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November 26, 2014

Future Rail: Issue 21

In this issue: San Francisco’s fleet of the future, the first fully automated local network in the US, SNCF’s investment strategy at home and abroad, solving London’s transport crisis, 3D laser mapping for rail network maintenance and more.

By Berenice Baker

Future Rail: Issue 21 | December 2014

San Francisco’s Bay Area Rapid Transit system currently runs the oldest big-city fleet in the US, with much of its rolling stock having been in operation since 1972, but the network is set to enter the 21st century with 1,000 new and improved railcars rolling out over the next three years. We take a look at the Bombardier-built ‘fleet of the future’. We also check in on progress of the first fully automated network in the US, a 20-mile light rail network being developed for the Hawaiian capital of Honolulu.

Meanwhile in France, SNCF reported a 74% drop in net profit for the first half of 2014, blaming disruptions caused by strikes in early summer, but business is going well abroad. We investigate how these results could affect the French operator’s future investment strategy at home and abroad. We also find out how a technology known as StreetMapper has been used to map large parts of the French rail network to provide more accurate data for maintenance tasks.

As commuter services to and from London get ever more overcrowded, with some trains carrying nearly double their intended capacity, we explore potential solutions for the capital’s transport crisis. And, with Network Rail having being reclassified as a public sector body and made subject to the Freedom of Information Act, we find out how the UK operator is preparing for being more transparent and open to public scrutiny in the future.

Click here to read this issue.

In this issue

Changing Track
SNCF reported a 74% drop in net profit for the first half of 2014 due to strikes in France but its foreign business is booming. Ross Davies asks, could the current political climate force the French company to focus on investments further afield?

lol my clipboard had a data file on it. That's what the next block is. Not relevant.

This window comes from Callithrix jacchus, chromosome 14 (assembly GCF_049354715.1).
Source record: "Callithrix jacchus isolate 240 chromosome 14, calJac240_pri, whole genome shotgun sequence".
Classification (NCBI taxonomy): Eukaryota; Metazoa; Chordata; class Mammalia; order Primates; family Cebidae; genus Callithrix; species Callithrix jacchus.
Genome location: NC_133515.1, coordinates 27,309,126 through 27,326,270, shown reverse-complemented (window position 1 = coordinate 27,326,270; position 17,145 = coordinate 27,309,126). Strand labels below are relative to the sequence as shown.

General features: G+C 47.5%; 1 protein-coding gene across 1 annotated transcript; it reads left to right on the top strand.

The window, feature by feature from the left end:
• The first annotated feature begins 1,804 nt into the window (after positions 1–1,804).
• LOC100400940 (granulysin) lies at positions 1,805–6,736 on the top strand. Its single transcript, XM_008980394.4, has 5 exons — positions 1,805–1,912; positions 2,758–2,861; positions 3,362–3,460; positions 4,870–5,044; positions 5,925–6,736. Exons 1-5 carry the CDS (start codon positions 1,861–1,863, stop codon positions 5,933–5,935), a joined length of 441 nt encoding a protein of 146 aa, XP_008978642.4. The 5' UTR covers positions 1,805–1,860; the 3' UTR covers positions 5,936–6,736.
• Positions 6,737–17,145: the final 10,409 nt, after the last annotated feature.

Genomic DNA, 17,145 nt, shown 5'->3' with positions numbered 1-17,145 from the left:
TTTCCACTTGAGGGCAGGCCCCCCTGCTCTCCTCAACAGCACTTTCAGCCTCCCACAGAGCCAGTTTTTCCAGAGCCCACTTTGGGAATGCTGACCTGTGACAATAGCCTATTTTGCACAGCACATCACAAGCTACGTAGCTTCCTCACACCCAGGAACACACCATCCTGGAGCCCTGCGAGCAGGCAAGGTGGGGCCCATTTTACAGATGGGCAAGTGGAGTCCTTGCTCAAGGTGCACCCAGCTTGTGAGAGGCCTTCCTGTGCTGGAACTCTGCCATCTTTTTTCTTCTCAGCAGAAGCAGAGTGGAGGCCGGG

Read the full article.

Saving the London Commuter
As overcrowding on London’s rail network increases and new capacity projects are slow to catch up, Chris Lo asks Guy Dangerfield of watchdog Passenger Focus how this key component of the UK capital’s brewing transport crisis can be tackled
Read the full article.

Inside the HART of Honolulu
A new light rail network in Hawaii’s capital city is also set to become the first fully automated railway in the US. Ross Davies asks, will US mainland metropolises follow suit in going driverless?
Read the full article.

Fleet of the Future
San Francisco’s transit operator is overhauling its rolling stock for the first time since it launched in 1972. Abi Millar explores how the new railcars are being designed and what role passenger feedback is playing in the process
Read the full article.

Totally Connected
As the role of automation and smart data grows, we piece together the world’s most connected train from the latest innovations in communications, autonomy and security
Read the full article.

Putting France’s Tracks on the Map
Hundreds of kilometres of the French railway network have been surveyed using a 3D laser mapping system developed by FIT ESIC. Frances Marcellin finds how data is captured and what benefits the project brings to safety and maintenance
Read the full article.

Cards on the Table
With Network Rail set to be covered by the Freedom of Information Act, Matt Burgess asks Justice Minister Simon Hughes and Network Rail’s Mark Farrow how this will leave the operator more open to public scrutiny
Read the full article.

Next issue preview

With High Speed 2 still in the planning stages, the UK Government has already proposed the next leg of the country’s high-speed journey – but given the controversy caused by HS2, is it too early to think of HS3? We review the proposal and lessons learned from planning HS2.

We also take a look at Mexico’s vision of a cross-border high-speed line into Texas and explore China’s involvement in various major rail projects in Africa.

Moreover, we find out how Cisco’s ‘Connected Transport Challenge’ programme is encouraging new technical, operational and commercial models for future stations, investigate the economics of ever-increasing rail fares and talk to Cranfield University about its world-first MSc in safety and accident investigation for rail transport.

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